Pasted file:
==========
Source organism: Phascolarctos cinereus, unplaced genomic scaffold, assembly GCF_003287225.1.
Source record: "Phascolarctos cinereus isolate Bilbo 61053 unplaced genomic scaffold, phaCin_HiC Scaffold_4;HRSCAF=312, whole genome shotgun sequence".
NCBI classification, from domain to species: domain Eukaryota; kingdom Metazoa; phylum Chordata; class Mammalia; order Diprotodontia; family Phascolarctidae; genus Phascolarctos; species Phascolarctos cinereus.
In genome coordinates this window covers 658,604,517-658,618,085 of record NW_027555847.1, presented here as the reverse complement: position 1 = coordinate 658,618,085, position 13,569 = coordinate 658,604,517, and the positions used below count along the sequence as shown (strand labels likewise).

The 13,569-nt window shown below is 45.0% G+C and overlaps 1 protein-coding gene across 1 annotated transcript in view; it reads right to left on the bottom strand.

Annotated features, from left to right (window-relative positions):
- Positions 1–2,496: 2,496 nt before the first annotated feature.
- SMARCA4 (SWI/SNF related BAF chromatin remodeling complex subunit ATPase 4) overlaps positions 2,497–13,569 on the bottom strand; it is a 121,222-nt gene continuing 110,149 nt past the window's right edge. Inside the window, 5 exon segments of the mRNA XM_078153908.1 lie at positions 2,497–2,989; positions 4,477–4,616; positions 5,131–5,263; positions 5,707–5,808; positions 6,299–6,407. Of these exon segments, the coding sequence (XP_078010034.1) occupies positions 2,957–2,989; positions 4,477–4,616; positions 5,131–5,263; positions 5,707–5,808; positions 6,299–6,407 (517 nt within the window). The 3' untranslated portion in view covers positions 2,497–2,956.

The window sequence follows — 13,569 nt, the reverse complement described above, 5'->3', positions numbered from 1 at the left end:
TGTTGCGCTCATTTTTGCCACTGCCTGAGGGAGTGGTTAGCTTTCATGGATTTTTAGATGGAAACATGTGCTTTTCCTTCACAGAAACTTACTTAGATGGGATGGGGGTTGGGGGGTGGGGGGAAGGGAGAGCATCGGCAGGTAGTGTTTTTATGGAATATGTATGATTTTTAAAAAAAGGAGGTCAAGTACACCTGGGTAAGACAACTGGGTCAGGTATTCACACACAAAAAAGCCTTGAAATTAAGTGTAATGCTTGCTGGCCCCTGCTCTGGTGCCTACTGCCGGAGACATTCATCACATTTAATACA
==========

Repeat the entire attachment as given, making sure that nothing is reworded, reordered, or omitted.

Source organism: Phascolarctos cinereus, unplaced genomic scaffold, assembly GCF_003287225.1.
Source record: "Phascolarctos cinereus isolate Bilbo 61053 unplaced genomic scaffold, phaCin_HiC Scaffold_4;HRSCAF=312, whole genome shotgun sequence".
NCBI classification, from domain to species: domain Eukaryota; kingdom Metazoa; phylum Chordata; class Mammalia; order Diprotodontia; family Phascolarctidae; genus Phascolarctos; species Phascolarctos cinereus.
In genome coordinates this window covers 658,604,517-658,618,085 of record NW_027555847.1, presented here as the reverse complement: position 1 = coordinate 658,618,085, position 13,569 = coordinate 658,604,517, and the positions used below count along the sequence as shown (strand labels likewise).

The 13,569-nt window shown below is 45.0% G+C and overlaps 1 protein-coding gene across 1 annotated transcript in view; it reads right to left on the bottom strand.

Annotated features, from left to right (window-relative positions):
- Positions 1–2,496: 2,496 nt before the first annotated feature.
- SMARCA4 (SWI/SNF related BAF chromatin remodeling complex subunit ATPase 4) overlaps positions 2,497–13,569 on the bottom strand; it is a 121,222-nt gene continuing 110,149 nt past the window's right edge. Inside the window, 5 exon segments of the mRNA XM_078153908.1 lie at positions 2,497–2,989; positions 4,477–4,616; positions 5,131–5,263; positions 5,707–5,808; positions 6,299–6,407. Of these exon segments, the coding sequence (XP_078010034.1) occupies positions 2,957–2,989; positions 4,477–4,616; positions 5,131–5,263; positions 5,707–5,808; positions 6,299–6,407 (517 nt within the window). The 3' untranslated portion in view covers positions 2,497–2,956.

The window sequence follows — 13,569 nt, the reverse complement described above, 5'->3', positions numbered from 1 at the left end:
TGTTGCGCTCATTTTTGCCACTGCCTGAGGGAGTGGTTAGCTTTCATGGATTTTTAGATGGAAACATGTGCTTTTCCTTCACAGAAACTTACTTAGATGGGATGGGGGTTGGGGGGTGGGGGGAAGGGAGAGCATCGGCAGGTAGTGTTTTTATGGAATATGTATGATTTTTAAAAAAAGGAGGTCAAGTACACCTGGGTAAGACAACTGGGTCAGGTATTCACACACAAAAAAGCCTTGAAATTAAGTGTAATGCTTGCTGGCCCCTGCTCTGGTGCCTACTGCCGGAGACATTCATCACATTTAATACA